The role of the College of Respiratory Therapists of Ontario (CRTO) is to regulate the profession of respiratory care in the public interest. Since the majority of Council members are also members of the profession this system is referred to as “self-regulation.” The profession is regulated by setting out requirements for entering the practice, standards for the practice of the profession, and carrying out disciplinary action against registrants who fail to meet the standards of the profession.

By ensuring that only individuals who have met specific criteria enter the profession and that those in the profession maintain their level of competency, the public can be assured that anyone using the title “respiratory care practitioner” or “respiratory therapist” meets certain standards and is a competent practitioner. In 2001 there were 1843 members of the CRTO.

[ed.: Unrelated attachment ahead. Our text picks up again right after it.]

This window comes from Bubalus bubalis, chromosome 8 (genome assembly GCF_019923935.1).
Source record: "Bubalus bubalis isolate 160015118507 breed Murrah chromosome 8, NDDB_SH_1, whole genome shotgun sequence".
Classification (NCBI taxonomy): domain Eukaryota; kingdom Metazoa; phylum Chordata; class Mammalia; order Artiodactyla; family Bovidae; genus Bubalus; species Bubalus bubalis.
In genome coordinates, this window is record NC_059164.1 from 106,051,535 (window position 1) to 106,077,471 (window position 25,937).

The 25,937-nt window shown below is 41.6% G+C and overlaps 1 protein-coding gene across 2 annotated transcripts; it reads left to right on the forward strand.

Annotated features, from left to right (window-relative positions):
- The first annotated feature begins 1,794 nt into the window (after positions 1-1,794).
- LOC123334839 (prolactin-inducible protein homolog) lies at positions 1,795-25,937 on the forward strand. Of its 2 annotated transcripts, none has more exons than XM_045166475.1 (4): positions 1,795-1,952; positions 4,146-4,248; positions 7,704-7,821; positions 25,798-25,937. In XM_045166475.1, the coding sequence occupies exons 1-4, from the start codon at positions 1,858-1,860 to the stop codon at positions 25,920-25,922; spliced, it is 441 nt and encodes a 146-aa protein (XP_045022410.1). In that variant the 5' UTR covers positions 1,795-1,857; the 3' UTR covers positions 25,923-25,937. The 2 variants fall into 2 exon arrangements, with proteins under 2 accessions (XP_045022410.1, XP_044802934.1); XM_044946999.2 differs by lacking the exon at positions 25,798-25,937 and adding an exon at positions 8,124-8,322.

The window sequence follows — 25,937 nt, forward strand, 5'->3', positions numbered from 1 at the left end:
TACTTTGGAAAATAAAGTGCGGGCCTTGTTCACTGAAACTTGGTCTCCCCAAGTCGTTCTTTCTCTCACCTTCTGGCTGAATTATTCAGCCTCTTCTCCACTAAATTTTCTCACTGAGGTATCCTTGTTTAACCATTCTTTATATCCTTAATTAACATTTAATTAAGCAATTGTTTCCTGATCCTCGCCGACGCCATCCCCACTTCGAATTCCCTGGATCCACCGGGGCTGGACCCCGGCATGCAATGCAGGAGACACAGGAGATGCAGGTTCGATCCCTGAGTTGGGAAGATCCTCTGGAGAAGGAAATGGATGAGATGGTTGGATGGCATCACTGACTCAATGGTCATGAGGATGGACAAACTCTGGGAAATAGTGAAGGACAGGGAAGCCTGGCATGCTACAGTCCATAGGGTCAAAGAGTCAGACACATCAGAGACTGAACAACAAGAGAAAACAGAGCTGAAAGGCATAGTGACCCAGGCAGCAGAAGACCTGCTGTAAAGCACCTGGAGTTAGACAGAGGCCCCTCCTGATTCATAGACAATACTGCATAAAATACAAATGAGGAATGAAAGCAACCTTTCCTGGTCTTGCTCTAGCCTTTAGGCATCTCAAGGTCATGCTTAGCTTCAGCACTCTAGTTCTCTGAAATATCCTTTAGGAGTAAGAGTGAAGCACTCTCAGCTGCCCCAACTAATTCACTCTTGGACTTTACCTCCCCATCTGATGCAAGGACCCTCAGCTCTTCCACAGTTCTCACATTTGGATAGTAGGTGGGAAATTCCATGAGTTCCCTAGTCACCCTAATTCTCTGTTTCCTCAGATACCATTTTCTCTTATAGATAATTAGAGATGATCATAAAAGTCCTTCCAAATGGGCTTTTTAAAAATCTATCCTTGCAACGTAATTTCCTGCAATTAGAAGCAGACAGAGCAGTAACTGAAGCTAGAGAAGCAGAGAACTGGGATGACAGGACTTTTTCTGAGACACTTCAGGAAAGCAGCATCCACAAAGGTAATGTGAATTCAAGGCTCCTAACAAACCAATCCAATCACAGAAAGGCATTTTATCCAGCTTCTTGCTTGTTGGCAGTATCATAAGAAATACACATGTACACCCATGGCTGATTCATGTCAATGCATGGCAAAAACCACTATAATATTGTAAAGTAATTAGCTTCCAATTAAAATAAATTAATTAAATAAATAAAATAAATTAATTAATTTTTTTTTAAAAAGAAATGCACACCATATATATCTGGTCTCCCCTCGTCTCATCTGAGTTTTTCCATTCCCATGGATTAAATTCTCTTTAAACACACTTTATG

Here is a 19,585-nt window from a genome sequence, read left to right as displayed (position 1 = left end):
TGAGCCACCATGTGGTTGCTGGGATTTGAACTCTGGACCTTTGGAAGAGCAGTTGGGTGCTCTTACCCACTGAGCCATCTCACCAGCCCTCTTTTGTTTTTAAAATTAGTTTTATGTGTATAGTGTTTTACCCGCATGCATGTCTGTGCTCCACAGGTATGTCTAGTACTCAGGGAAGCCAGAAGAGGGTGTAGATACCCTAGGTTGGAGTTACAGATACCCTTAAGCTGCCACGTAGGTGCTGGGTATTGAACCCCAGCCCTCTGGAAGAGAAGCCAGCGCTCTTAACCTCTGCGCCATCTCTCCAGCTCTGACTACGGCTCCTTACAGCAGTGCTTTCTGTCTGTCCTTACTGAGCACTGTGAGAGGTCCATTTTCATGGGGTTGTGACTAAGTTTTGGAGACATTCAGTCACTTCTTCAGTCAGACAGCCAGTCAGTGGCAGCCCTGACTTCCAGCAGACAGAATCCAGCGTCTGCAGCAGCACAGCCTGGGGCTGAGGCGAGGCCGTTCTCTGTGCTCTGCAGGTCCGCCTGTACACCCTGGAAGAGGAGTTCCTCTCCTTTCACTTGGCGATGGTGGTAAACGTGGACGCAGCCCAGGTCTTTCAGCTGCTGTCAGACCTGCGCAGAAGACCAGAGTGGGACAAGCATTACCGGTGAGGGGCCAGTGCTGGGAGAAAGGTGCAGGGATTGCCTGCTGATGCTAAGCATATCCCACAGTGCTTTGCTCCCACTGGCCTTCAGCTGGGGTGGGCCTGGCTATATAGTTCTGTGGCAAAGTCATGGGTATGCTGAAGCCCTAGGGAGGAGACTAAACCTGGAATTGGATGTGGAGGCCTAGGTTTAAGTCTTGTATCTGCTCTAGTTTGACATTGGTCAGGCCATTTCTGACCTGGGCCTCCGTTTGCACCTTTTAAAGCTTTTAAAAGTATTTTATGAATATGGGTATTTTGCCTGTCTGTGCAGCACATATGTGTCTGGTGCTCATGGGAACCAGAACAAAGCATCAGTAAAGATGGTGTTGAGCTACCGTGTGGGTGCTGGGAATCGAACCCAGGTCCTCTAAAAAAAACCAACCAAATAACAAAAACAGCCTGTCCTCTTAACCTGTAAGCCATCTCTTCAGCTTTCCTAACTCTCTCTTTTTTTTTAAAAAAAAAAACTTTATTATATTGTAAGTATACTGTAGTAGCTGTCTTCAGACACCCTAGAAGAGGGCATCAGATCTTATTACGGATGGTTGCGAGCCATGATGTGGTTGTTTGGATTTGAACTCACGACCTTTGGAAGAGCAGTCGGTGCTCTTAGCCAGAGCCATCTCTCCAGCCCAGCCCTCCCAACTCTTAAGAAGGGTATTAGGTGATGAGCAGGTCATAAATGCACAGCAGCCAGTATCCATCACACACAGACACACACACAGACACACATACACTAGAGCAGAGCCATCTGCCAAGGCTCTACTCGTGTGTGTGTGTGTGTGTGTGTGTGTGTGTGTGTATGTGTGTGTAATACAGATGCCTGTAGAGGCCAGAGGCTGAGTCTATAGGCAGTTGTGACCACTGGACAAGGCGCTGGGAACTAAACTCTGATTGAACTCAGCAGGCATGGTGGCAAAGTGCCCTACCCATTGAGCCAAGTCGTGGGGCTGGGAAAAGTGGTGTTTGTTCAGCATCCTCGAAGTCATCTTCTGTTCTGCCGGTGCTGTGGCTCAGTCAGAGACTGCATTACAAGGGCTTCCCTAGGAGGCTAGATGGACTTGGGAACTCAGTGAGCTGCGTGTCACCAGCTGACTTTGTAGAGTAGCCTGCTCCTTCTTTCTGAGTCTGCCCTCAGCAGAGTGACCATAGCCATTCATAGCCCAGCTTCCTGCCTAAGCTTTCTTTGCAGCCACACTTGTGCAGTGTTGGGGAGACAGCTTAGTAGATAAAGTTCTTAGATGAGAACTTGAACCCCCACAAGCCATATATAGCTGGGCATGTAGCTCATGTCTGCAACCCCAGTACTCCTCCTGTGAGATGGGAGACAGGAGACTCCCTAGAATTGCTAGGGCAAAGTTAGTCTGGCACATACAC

The Canadian Society of Respiratory Therapists (CSRT) is a national organization representing Canada’s respiratory therapists. Founded in 1964 as the Canadian Society of Inhalation Therapy Technicians, the CSRT is dedicated to excellence in cardiorespiratory care.

Respiratory care is a 24-hour-a-day concern and all major hospitals maintain a full shift rotation of respiratory-therapy personnel seven days a week.

Respiratory therapists also work in the community, bringing their expertise to:

  • Home care
  • Asthma, emphysema, cystic fibrosis and other clinics
  • Teaching
  • Research
  • Rehabilitation
  • Diagnostic clinics and sleep disorder labs
  • Hyperbaric Oxygen Treatment
  • Medical equipment sales and service